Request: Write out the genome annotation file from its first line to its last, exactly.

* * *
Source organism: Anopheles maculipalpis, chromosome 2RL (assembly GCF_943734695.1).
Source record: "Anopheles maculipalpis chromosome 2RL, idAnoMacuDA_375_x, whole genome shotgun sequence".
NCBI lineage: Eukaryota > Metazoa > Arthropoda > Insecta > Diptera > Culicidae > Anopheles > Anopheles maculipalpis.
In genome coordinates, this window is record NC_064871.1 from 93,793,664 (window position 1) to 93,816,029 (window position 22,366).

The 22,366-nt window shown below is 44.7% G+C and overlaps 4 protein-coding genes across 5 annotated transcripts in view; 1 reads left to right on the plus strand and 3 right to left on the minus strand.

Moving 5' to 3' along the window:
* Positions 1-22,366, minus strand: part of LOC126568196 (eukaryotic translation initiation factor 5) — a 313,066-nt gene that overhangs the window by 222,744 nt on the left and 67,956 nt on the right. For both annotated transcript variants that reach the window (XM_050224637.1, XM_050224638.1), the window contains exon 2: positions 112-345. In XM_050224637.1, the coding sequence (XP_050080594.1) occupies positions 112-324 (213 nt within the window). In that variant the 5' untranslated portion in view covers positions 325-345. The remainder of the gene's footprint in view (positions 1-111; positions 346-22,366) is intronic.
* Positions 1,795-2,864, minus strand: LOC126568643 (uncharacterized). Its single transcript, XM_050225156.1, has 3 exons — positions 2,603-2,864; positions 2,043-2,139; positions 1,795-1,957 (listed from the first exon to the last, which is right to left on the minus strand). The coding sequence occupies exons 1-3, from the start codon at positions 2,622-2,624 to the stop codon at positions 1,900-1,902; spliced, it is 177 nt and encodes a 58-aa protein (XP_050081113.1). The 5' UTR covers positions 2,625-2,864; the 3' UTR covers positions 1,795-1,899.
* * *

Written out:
Source organism: Anopheles maculipalpis, chromosome 2RL (assembly GCF_943734695.1).
Source record: "Anopheles maculipalpis chromosome 2RL, idAnoMacuDA_375_x, whole genome shotgun sequence".
NCBI lineage: Eukaryota > Metazoa > Arthropoda > Insecta > Diptera > Culicidae > Anopheles > Anopheles maculipalpis.
In genome coordinates, this window is record NC_064871.1 from 93,793,664 (window position 1) to 93,816,029 (window position 22,366).

The 22,366-nt window shown below is 44.7% G+C and overlaps 4 protein-coding genes across 5 annotated transcripts in view; 1 reads left to right on the plus strand and 3 right to left on the minus strand.

Moving 5' to 3' along the window:
* Positions 1-22,366, minus strand: part of LOC126568196 (eukaryotic translation initiation factor 5) — a 313,066-nt gene that overhangs the window by 222,744 nt on the left and 67,956 nt on the right. For both annotated transcript variants that reach the window (XM_050224637.1, XM_050224638.1), the window contains exon 2: positions 112-345. In XM_050224637.1, the coding sequence (XP_050080594.1) occupies positions 112-324 (213 nt within the window). In that variant the 5' untranslated portion in view covers positions 325-345. The remainder of the gene's footprint in view (positions 1-111; positions 346-22,366) is intronic.
* Positions 1,795-2,864, minus strand: LOC126568643 (uncharacterized). Its single transcript, XM_050225156.1, has 3 exons — positions 2,603-2,864; positions 2,043-2,139; positions 1,795-1,957 (listed from the first exon to the last, which is right to left on the minus strand). The coding sequence occupies exons 1-3, from the start codon at positions 2,622-2,624 to the stop codon at positions 1,900-1,902; spliced, it is 177 nt and encodes a 58-aa protein (XP_050081113.1). The 5' UTR covers positions 2,625-2,864; the 3' UTR covers positions 1,795-1,899.